Sunday, June 23, 2013

Crazy Nuclear Safety

Critics of nuclear power often denounce it as unsafe, yet they very seldom focus on answers to the question: "What can be done to make nuclear power safer."  As it turns out, it is possible to make nuclear power so safe that there would never be a human casualty from a nuclear accident during the entire period of human life on earth.  Even at this level of safety, it might be possible to make nuclear power even safer.  This might sound crazy, but there may be plausible reasons for adopting such safety standards.

During the months leading up to my heart attacks in 2011, I focused attention on Uri Gat's work on Molten Salt Reactor safety.   My health was too poor to draw out the follow up implications from Gat's work.  Now 18 months later, I can do so.  Gat advocated the removal of volatile fission waste products from MSR fuel salts.  This could mean that the volatile fission products could be removed from the reactor core and thus would not be a mischief maker in any accident involving reactor coolant or the reactor core.   The volatile fission products are the trouble makers in any nuclear meltdown or other major accident.  In the MSR, the volatile fission products are already present dissolved in the fuel salts.  In a MSR accident some of the volatile fission products may escape the core fluid salts, but this can be largely avoided if the salts are regularly cleaned.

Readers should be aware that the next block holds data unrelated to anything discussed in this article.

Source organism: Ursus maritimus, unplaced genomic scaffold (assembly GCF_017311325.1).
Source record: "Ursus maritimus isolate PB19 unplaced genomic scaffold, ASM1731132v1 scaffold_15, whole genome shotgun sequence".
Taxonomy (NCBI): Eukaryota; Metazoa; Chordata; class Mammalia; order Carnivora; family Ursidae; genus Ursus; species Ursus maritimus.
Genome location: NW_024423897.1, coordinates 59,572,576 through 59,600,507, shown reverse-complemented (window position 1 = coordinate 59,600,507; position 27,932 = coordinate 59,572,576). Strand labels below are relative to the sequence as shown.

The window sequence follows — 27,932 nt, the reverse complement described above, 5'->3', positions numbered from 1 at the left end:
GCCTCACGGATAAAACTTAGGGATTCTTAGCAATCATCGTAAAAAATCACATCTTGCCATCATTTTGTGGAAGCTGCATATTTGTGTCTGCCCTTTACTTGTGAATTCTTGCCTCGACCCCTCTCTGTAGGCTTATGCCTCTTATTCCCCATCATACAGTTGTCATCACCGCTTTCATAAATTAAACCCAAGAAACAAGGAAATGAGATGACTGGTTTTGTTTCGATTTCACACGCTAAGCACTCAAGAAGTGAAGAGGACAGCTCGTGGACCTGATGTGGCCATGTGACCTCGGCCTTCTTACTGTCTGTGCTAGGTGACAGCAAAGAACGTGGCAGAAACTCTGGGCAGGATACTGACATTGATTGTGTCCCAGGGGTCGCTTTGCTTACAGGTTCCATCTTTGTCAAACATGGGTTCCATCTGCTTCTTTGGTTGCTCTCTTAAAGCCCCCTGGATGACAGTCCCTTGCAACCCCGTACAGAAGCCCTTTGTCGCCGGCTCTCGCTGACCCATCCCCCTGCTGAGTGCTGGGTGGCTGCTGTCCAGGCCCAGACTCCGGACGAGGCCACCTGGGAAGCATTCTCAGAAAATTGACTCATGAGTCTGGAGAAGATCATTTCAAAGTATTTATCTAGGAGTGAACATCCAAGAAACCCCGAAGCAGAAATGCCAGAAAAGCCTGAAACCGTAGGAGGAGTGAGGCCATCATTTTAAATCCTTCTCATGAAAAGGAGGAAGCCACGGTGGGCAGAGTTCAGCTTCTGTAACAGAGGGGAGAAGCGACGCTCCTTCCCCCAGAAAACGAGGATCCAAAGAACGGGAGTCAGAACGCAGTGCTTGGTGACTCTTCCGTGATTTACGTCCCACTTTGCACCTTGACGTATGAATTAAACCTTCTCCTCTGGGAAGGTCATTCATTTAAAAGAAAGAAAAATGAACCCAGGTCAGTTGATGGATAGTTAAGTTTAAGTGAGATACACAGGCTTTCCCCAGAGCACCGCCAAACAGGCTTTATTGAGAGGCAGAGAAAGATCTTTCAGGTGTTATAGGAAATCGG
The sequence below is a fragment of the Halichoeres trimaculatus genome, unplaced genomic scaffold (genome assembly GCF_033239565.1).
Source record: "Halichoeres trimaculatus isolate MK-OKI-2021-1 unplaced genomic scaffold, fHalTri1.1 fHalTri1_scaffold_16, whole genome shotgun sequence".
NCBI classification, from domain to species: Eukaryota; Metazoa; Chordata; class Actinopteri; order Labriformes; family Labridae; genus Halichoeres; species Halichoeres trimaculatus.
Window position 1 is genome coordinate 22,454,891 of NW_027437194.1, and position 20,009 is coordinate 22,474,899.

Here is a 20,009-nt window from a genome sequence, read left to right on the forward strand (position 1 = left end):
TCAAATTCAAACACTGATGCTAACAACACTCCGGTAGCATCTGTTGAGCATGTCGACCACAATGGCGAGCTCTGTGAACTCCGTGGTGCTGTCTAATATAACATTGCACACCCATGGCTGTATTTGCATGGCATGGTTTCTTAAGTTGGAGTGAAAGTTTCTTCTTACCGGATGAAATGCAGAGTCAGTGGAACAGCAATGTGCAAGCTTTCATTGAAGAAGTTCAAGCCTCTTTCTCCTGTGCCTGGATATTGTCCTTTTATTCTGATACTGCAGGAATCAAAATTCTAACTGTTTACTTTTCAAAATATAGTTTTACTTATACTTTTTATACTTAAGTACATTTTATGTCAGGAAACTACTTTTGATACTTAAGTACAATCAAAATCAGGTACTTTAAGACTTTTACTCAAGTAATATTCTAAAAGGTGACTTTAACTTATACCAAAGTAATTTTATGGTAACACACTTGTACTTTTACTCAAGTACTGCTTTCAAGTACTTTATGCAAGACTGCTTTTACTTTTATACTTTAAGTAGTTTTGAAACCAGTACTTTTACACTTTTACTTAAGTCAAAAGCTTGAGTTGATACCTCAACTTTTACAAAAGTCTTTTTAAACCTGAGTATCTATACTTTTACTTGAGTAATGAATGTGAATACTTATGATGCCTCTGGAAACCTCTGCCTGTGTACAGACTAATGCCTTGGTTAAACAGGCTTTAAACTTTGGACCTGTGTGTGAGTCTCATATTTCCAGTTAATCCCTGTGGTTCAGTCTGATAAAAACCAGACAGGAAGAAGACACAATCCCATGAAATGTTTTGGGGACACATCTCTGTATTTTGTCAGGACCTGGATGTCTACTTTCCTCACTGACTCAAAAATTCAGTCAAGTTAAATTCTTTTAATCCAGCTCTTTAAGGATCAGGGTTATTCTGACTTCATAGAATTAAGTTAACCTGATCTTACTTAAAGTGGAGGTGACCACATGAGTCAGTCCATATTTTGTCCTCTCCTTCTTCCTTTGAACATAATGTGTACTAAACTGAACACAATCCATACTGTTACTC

If the core salts are regularly cleaned, then there is little to worry about in the event of a nuclear accident.  Thus while it is possible to target an unprotected MSR for a terrorist attack, doing so might destroy the reactor but would have little effect outside the reactor exclusion area.  Thus from a safety viewpoint, a metal shed might satisfy the housing requirements of Uri Gat's ultimately safe MSR.  Even though further safety expectations might seem crazy to a human safety expert's rational view point, the public will probably feel ill at ease about a reactor in a hut. In addition security concerns might require added safety features.  One solution would be to locate the reactor underground.  Some underground facilities, for example salt mines, would offer high potential for safe and secure operations.

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